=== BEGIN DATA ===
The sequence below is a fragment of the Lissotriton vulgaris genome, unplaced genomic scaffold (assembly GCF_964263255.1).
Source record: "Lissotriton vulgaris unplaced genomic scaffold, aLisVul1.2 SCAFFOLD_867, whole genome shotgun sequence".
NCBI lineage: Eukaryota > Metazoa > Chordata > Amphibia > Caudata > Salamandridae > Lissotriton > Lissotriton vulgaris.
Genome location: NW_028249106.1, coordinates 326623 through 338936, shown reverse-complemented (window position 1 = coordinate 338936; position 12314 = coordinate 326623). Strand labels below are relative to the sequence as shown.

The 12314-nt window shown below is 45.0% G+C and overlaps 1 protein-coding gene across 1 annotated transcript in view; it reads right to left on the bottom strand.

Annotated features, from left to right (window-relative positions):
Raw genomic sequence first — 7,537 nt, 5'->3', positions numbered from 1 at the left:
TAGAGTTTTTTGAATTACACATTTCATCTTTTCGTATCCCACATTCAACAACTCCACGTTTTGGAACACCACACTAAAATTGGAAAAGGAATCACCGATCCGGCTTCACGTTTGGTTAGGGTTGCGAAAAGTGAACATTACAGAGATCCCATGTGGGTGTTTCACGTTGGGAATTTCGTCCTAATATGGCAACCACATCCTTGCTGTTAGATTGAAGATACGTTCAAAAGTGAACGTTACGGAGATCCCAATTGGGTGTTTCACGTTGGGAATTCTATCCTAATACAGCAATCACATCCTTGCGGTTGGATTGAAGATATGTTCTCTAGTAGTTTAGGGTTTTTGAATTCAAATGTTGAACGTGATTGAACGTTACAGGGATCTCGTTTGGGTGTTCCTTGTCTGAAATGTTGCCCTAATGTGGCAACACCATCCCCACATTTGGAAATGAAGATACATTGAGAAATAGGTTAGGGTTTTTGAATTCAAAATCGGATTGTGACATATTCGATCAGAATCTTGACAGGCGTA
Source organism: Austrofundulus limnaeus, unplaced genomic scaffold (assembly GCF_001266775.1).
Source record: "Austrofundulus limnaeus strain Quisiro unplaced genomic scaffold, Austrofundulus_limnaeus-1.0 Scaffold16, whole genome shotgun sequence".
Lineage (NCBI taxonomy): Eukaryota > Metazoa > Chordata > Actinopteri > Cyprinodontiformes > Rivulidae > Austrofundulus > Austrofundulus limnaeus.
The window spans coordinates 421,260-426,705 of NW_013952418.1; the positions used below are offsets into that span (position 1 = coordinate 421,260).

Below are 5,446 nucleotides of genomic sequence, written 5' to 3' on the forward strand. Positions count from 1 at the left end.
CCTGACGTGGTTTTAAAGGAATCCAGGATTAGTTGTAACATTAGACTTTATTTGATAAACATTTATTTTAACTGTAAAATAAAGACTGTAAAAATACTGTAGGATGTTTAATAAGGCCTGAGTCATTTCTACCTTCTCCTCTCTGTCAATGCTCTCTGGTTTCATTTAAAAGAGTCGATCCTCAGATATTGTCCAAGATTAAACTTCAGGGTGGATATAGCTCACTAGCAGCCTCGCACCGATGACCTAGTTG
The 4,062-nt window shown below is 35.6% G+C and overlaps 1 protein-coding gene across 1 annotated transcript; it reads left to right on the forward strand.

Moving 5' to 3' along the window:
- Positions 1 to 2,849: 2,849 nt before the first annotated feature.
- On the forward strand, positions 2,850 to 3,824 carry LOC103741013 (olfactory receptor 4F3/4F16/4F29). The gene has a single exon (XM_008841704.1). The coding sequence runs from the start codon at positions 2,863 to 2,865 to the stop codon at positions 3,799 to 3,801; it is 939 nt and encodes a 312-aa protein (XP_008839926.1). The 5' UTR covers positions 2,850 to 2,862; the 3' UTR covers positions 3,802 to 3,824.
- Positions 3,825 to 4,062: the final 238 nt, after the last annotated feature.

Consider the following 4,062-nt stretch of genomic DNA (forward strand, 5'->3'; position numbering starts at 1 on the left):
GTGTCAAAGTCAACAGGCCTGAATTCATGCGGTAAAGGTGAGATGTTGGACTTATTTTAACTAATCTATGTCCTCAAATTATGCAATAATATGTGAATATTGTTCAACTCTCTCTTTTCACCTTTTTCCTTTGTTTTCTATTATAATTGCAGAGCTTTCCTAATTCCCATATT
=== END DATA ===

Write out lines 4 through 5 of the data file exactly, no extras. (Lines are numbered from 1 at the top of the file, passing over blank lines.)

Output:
Genome location: NW_028249106.1, coordinates 326623 through 338936, shown reverse-complemented (window position 1 = coordinate 338936; position 12314 = coordinate 326623). Strand labels below are relative to the sequence as shown.

The 12314-nt window shown below is 45.0% G+C and overlaps 1 protein-coding gene across 1 annotated transcript in view; it reads right to left on the bottom strand.